Getting Tutored on Spays and Neuters
Note: At the end of this blog, we'll discuss cost and the differences in what's included between veterinary clinics (hint: price is not everything when it comes to surgery on your pet).
All About Spays and Neuters
What are Spays and Neuters?
Why Do We Do It?
When To Spay?
Why Not a Vasectomy?
Is Anesthesia Safe?
- Physical Exam: A thorough physical must be done prior to surgery to ensure there are no physical contraindications (red flags) to the surgery. An example would be uncontrolled heart disease
- Bloodwork Profile💬: A bloodwork profile should be done before surgery to make sure that there are not any indications of disease that increase the risk of surgery. Bloodwork can pick up on a lot "invisible" issues the physical exam cannot (similarly, the physical exam can detect a lot of things that bloodwork cannot)
- Intravenous (IV) Catheter💬: An IV catheter gives us direct access to the bloodstream during surgery. This can be critically important if there is a complication during surgery††
- Intravenous Fluids💬: IV fluids support a pet's blood pressure (which tends to drop during surgery) and helps a pet recover faster from surgery. IV fluids can also be critically important if a complication arises††
- Warming During Surgery💬: It seems so simple, but keeping a pet warm during surgery supports their metabolism, which helps keep them stable during surgery and helps them recover faster afterwards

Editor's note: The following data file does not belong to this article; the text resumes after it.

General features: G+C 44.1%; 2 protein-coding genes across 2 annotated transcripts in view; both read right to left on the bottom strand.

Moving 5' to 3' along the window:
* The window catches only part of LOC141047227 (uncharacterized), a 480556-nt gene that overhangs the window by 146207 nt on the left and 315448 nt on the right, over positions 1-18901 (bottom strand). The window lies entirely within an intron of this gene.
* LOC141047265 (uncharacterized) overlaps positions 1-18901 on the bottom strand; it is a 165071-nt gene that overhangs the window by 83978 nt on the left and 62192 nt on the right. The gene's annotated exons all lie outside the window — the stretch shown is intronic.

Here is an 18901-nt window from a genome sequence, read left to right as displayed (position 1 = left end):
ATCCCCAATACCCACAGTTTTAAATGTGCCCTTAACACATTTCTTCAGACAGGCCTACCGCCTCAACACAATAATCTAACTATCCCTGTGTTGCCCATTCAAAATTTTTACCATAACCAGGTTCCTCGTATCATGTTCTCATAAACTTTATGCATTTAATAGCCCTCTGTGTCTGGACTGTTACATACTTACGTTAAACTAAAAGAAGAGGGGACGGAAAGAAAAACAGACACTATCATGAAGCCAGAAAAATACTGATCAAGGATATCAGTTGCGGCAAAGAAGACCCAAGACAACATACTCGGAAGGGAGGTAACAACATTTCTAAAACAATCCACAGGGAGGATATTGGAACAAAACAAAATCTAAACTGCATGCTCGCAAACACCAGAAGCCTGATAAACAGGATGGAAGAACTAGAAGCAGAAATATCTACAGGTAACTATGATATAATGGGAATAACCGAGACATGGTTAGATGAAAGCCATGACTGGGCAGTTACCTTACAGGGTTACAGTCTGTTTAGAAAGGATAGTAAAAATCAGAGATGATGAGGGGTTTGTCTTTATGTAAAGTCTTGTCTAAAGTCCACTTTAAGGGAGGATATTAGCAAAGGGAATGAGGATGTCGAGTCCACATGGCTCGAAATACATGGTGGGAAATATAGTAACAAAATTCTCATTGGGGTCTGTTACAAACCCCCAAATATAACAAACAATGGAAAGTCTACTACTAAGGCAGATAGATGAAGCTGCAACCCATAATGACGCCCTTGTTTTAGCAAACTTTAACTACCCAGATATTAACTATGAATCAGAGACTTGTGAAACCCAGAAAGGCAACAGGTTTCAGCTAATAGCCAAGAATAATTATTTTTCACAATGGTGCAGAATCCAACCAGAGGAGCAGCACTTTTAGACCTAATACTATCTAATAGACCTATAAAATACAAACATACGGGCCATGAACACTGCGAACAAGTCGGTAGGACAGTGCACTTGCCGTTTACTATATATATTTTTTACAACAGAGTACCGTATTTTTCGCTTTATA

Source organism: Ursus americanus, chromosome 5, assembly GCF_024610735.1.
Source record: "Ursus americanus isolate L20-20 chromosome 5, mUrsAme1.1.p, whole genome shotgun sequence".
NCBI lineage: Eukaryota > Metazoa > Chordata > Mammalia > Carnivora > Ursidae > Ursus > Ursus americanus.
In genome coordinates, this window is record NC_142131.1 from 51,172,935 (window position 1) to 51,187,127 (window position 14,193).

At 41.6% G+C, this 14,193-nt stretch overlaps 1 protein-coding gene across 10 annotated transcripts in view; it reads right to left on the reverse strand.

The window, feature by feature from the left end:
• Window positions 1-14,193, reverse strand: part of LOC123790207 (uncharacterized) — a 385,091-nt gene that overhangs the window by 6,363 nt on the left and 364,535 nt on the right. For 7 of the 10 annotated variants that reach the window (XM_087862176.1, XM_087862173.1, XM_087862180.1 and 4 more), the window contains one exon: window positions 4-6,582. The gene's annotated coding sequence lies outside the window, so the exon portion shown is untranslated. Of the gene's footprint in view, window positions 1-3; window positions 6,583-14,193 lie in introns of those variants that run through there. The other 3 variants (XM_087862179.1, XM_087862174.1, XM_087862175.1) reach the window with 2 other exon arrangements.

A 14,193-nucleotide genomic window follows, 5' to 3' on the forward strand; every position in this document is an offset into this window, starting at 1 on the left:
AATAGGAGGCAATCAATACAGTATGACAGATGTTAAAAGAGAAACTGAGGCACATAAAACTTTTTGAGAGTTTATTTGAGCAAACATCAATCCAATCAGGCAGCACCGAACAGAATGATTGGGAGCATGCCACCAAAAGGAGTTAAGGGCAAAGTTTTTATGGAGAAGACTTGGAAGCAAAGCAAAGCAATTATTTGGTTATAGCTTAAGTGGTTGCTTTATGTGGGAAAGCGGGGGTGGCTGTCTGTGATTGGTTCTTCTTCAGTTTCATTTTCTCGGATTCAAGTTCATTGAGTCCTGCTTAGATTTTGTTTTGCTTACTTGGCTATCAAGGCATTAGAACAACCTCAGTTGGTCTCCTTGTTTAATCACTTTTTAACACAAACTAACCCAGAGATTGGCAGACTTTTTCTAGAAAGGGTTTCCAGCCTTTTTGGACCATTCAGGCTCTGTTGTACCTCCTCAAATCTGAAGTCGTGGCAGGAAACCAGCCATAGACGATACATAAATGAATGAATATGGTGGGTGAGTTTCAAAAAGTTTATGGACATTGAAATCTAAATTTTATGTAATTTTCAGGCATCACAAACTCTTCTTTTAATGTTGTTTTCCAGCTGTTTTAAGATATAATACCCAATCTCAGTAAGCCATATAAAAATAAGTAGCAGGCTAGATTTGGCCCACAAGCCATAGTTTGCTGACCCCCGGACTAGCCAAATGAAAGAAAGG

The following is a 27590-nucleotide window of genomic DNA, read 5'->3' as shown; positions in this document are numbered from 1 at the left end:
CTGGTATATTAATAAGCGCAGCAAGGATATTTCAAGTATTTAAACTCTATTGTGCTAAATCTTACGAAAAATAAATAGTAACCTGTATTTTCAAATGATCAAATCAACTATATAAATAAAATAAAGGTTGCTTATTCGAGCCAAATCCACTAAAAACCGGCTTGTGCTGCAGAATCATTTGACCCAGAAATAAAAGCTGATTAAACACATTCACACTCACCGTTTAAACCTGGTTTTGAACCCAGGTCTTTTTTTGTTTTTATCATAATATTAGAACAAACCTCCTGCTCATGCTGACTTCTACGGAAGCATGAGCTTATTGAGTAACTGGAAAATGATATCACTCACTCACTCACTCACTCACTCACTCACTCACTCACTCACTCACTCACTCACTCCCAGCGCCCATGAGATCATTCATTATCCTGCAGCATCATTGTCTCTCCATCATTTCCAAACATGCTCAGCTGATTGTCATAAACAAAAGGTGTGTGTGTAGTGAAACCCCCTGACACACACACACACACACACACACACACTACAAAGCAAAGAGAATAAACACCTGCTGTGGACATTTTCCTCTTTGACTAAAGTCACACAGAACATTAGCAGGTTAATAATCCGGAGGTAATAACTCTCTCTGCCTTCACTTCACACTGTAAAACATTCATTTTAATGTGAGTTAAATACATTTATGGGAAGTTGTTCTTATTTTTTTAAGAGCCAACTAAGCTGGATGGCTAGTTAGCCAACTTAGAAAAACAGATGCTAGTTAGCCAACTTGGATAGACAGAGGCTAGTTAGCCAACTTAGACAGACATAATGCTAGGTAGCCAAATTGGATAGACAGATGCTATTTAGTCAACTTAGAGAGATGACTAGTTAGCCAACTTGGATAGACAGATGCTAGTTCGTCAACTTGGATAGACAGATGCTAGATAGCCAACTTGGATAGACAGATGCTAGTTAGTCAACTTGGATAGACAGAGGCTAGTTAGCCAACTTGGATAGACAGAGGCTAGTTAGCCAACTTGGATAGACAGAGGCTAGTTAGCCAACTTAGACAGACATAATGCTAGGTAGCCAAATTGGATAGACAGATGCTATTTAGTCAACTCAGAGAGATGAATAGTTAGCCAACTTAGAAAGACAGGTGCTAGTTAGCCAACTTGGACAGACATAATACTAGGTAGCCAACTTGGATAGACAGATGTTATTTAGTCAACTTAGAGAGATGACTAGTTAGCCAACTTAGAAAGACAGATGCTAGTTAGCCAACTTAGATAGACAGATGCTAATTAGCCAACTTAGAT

- Sterility: Excellent sterility (in this case, we do mean very clean) helps minimize post-surgical complications like infections. Sterility depends on a number of factors and requires a dedicated team effort
- Monitoring💬: The better the monitoring, the safer the anesthesia. Many anesthetic complications arise from problems with monitoring the pet. Good monitoring requires modern equipment used by well-trained team members who not only know how to recognize potential problems, but know how to handle them before they become serious
- Spay/Neuter Surgery: The actual surgery. As you can see, it is only a part of the whole procedure!
- Note: On it's own, the surgery itself generally would only account for around half the cost of the procedure. The remainder of the cost ensures the health, safety and comfort of your pet
- Recovery Procedure: Recovery refers to the waking of a pet after surgery. It is very important that there is a protocol in place to keep a close eye on recovering pets to be sure they awake normally and without any complications or pain
- Full Pain Control💬: Pain control was once considered to be minimally important for pets. Thankfully that is not the case any more. It is very important that any pain is controlled before it becomes uncomfortable. This means giving pain control prior to the surgery - both IV medication and via nerve blocks (directly desensitizing the nerves like your dentist does), as well as during the surgery, during recovery, and for a period of time after the surgery (often including pain medications to be given at home)
- Progress Exam💬: A follow up exam may be needed or recommended, depending on the surgery, to ensure that the pet is progressing as expected after their surgery
So What is the Cost?
- Dog Spay (girls): $650 - $850
- Cat Spay (girls): $550 - $750
- Dog Neuter (boys): $600 - $800
- Cat Neuter (boys): $350- $450